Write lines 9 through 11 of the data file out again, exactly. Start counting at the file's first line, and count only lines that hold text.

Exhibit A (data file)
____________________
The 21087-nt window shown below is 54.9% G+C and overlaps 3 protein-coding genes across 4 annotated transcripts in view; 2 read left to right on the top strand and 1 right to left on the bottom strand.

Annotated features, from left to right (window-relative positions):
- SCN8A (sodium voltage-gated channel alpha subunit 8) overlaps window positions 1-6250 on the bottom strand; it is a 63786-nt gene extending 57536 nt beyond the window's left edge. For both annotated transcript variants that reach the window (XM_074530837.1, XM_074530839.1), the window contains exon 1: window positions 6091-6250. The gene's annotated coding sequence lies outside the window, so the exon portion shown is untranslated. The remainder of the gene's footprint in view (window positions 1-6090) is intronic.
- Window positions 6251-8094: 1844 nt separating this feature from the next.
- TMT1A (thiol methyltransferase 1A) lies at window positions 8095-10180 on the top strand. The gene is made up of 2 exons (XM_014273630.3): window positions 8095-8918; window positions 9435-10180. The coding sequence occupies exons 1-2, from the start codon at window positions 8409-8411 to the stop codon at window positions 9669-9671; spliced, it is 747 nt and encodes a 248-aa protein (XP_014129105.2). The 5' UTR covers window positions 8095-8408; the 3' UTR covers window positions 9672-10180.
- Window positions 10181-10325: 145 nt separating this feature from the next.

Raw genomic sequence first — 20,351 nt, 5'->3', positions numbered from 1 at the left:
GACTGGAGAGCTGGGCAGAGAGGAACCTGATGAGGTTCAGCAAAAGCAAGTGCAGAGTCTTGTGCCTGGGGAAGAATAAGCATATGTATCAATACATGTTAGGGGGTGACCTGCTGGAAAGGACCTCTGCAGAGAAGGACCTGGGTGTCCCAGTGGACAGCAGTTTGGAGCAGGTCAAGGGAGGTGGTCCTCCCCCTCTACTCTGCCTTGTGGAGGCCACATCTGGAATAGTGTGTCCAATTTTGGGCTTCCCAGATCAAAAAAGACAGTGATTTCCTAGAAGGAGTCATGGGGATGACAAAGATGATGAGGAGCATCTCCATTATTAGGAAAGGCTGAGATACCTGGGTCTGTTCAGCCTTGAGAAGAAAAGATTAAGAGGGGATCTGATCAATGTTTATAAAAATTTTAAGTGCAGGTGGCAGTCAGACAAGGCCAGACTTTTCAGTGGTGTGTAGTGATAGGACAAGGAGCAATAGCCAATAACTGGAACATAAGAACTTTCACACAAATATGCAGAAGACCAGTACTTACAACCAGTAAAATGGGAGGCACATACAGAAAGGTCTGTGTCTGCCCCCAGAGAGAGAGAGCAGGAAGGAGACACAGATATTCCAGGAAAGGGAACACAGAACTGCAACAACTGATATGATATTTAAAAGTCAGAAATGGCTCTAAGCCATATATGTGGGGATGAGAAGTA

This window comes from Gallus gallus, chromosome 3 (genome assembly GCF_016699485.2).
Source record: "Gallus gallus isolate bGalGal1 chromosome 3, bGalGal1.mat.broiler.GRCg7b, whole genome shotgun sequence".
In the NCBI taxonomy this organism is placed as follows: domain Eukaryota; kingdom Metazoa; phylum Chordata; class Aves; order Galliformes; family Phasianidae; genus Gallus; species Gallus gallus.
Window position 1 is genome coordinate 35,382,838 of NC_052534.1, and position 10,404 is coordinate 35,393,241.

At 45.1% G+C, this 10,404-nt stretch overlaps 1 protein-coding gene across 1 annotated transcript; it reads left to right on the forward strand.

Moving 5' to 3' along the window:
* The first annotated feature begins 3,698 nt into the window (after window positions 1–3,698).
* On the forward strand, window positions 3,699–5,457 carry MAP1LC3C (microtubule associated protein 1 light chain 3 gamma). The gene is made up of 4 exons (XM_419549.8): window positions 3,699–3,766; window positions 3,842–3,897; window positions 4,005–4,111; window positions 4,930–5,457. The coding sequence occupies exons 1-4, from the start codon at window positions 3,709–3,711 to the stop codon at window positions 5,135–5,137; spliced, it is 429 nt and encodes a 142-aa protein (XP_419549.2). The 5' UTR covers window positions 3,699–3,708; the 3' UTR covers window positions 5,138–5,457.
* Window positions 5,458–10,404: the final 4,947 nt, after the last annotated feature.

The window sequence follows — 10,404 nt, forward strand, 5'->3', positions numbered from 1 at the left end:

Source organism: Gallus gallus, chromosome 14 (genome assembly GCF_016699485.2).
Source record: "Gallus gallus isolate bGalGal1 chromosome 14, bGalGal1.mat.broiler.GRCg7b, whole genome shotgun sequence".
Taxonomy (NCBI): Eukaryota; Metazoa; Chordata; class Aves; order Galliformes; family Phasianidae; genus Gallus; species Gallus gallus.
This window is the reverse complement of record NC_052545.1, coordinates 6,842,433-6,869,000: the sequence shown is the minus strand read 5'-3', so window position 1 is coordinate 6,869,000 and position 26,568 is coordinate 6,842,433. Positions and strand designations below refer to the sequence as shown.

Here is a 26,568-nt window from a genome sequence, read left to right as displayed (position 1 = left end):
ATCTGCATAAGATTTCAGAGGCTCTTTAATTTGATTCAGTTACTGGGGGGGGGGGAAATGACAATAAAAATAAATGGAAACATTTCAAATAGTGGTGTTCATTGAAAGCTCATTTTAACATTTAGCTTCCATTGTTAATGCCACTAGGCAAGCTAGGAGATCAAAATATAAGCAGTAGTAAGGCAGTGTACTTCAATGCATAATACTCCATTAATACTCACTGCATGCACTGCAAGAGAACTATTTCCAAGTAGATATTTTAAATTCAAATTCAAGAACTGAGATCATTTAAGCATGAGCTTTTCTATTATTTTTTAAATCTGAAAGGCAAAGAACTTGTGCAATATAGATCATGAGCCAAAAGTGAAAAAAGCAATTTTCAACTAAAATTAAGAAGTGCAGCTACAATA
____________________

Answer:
This window comes from Gallus gallus, chromosome 3 (genome assembly GCF_016699485.2).
Source record: "Gallus gallus isolate bGalGal1 chromosome 3, bGalGal1.mat.broiler.GRCg7b, whole genome shotgun sequence".
In the NCBI taxonomy this organism is placed as follows: domain Eukaryota; kingdom Metazoa; phylum Chordata; class Aves; order Galliformes; family Phasianidae; genus Gallus; species Gallus gallus.